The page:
Making a house into a home for your cat means providing outlets for their natural behaviours. Imagine you are a cat and think of the activities you get up to in the great outdoors. For a start there’s climbing trees, scratching to scent mark, toileting, hunting supper, chewing plants, sleeping in hideaways, and then play. Now it’s up to you to provide the ways and means for the cat to do these things but without causing a nuisance. The alternative is to invite bad behaviours such as toileting where she shouldn’t and climbing the curtains, so let’s look at each these activities in more detail.
Instinctively cats like to get up high and look down on the world. Provide for this need by making a tall cat-tower or tree. Better still; position it beside a window so the cat can watch birds in the garden or people passing by.
Try and make her world as 3D as possible by improvising shelving or steps which allow the cat to move around the room without using the floor, by jumping from object to object.
As the cat settles in she’ll want to prove this lovely new home is hers by marking it as her territory. Encourage her to do this, but on your terms, by providing cat scratch posts – and plenty of them.
Watch to see if she’s a horizontal (carpets) or vertical (furniture) scratcher and provide appropriately orientated, fixed scratch posts. Make sure the post doesn’t move when used, as a wobbly surface will put her off. Locate the posts by entrances and exits, and also beside her bed. (Have you ever noticed how on waking a cat stretches and scratches?)
First off, give your cat the largest tray you can find (maybe even a garage oil drip trap). Sit the tray in a quiet place, where the cat will be undisturbed when doing her business.
A truly outdoor cat may not understand what kitty litter is for, so put soil in the tray. As the cat becomes used to the idea of what to toilet in, you can slowly add litter and remove soil.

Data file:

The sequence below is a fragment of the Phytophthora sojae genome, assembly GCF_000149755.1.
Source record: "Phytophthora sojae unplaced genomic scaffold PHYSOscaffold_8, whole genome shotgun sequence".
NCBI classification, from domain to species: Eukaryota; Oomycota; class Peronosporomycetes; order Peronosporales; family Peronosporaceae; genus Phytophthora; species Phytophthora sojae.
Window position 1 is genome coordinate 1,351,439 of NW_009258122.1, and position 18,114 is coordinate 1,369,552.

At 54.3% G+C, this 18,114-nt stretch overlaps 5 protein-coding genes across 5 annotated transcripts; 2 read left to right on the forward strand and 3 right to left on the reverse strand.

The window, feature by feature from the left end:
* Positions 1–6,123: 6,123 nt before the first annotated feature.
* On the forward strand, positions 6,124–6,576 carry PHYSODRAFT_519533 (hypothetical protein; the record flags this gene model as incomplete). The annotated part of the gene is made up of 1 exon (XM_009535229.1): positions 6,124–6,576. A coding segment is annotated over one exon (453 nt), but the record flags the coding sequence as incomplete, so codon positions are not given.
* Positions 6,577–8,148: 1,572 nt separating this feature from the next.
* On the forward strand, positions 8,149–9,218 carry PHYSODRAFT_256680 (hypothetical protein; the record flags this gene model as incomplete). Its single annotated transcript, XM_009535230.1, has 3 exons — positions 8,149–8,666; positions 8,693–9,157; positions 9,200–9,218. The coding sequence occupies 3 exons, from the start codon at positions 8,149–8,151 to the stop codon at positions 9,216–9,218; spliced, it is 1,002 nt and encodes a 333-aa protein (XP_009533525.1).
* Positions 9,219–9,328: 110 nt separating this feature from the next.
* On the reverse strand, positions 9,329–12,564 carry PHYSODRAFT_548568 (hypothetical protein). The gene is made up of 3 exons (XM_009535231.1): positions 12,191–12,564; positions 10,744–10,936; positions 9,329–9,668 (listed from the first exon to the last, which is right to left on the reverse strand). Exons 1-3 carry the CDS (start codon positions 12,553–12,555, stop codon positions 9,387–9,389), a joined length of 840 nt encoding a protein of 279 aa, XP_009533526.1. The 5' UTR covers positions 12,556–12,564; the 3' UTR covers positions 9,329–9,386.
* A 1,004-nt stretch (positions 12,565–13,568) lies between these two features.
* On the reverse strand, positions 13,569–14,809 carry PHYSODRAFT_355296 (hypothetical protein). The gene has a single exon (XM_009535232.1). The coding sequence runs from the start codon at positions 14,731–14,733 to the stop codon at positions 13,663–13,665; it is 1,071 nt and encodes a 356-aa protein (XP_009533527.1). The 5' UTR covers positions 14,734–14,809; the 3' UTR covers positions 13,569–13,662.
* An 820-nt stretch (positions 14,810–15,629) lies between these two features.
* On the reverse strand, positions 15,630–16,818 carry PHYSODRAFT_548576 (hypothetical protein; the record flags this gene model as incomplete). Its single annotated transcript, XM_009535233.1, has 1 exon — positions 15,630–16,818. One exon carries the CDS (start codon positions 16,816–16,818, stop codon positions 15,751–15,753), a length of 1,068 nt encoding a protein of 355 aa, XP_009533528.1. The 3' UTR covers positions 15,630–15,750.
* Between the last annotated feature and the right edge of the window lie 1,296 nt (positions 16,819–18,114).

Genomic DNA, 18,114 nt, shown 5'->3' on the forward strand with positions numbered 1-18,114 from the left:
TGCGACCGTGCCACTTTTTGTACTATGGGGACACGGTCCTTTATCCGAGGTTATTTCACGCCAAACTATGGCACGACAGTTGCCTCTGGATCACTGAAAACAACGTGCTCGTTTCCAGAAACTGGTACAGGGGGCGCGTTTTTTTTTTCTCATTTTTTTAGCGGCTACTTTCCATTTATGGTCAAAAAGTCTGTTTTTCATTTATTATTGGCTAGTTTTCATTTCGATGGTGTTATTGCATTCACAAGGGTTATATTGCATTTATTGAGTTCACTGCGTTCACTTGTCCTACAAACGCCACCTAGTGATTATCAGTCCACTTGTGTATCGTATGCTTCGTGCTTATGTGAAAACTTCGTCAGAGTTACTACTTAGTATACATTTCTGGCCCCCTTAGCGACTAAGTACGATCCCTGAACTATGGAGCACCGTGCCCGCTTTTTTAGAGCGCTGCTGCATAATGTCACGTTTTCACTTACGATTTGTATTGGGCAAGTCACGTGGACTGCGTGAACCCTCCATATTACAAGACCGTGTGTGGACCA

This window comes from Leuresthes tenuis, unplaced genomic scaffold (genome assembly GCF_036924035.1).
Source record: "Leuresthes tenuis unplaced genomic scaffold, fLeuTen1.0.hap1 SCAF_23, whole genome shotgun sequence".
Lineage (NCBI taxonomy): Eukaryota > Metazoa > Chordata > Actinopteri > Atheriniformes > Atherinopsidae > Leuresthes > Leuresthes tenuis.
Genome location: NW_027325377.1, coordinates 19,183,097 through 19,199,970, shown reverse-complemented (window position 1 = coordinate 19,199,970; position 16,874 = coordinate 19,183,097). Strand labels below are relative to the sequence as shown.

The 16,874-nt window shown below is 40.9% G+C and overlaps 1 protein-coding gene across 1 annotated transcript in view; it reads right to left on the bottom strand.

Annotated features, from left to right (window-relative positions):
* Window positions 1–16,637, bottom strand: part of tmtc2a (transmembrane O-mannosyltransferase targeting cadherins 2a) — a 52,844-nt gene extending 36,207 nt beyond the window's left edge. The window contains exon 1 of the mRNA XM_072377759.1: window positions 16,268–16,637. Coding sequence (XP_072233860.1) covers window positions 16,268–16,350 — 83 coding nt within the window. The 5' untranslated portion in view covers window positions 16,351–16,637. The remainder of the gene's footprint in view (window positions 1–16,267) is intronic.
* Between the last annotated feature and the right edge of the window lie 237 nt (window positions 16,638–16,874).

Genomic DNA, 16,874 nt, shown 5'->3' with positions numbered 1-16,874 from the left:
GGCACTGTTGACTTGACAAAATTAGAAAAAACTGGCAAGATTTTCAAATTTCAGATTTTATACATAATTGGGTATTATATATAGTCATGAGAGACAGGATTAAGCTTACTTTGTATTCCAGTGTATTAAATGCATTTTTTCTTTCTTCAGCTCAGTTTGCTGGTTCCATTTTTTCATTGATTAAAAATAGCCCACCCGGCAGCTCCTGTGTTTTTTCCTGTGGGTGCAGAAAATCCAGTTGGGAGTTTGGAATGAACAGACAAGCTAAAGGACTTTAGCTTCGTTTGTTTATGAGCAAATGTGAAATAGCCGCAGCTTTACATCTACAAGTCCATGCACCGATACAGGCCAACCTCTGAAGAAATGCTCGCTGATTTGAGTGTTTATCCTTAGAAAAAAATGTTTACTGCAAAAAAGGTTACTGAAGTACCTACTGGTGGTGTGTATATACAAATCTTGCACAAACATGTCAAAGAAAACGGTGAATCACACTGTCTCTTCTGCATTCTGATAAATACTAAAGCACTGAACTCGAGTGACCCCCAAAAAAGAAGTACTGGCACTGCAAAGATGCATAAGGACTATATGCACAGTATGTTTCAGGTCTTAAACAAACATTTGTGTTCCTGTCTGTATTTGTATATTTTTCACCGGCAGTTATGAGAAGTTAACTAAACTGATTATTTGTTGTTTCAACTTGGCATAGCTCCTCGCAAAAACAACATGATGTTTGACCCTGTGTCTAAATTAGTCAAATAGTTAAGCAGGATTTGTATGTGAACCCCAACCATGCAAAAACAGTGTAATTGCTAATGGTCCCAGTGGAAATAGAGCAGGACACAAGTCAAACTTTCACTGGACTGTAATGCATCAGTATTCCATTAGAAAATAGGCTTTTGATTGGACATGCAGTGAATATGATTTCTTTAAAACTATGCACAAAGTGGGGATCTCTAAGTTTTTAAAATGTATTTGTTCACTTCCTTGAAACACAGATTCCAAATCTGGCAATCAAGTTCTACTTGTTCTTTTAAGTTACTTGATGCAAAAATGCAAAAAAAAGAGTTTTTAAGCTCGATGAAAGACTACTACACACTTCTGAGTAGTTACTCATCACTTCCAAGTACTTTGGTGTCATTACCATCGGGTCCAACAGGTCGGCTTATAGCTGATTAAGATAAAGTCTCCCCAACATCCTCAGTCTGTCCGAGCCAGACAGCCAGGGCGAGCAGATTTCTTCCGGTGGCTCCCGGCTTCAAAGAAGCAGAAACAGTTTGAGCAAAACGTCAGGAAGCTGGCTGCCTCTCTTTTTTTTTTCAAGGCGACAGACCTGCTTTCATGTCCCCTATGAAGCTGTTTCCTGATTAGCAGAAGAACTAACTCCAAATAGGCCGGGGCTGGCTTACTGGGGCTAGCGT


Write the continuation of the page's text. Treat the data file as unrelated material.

Cats need to hide, especially if they feel uncertain or threatened. In each room provide several hidey-holes, such as cardboard boxes or paper bags with the handles cut off. The safer the cat feels, the more quickly she will settle in, so don’t worry about hiding being a permanent thing.
Hunting isn’t just about catching food, it’s about mental stimulation. You can mimic hunting behaviour with regular play sessions chasing a wing-on-a-string or a laser pointer. In addition, consider using puzzle feeders so that she has to work for her food or hiding small amounts of food around the house so that she has to go looking for it – all of which provide valuable mental stimulation.
Cats are carnivores but they do like to chew and eat vegetation from time to time. Avoid kitty dining on your house plants (which you will already have carefully screened to make sure they aren’t toxic to cats) by providing trays of cat grass as a ready salad.
Remember, the golden rule when transitioning an outdoor cat to the indoors, is to look at things through a cat’s eyes, and then you won’t go far wrong.
Have you successfully transitioned an outdoor cat indoors? What are your tips for success?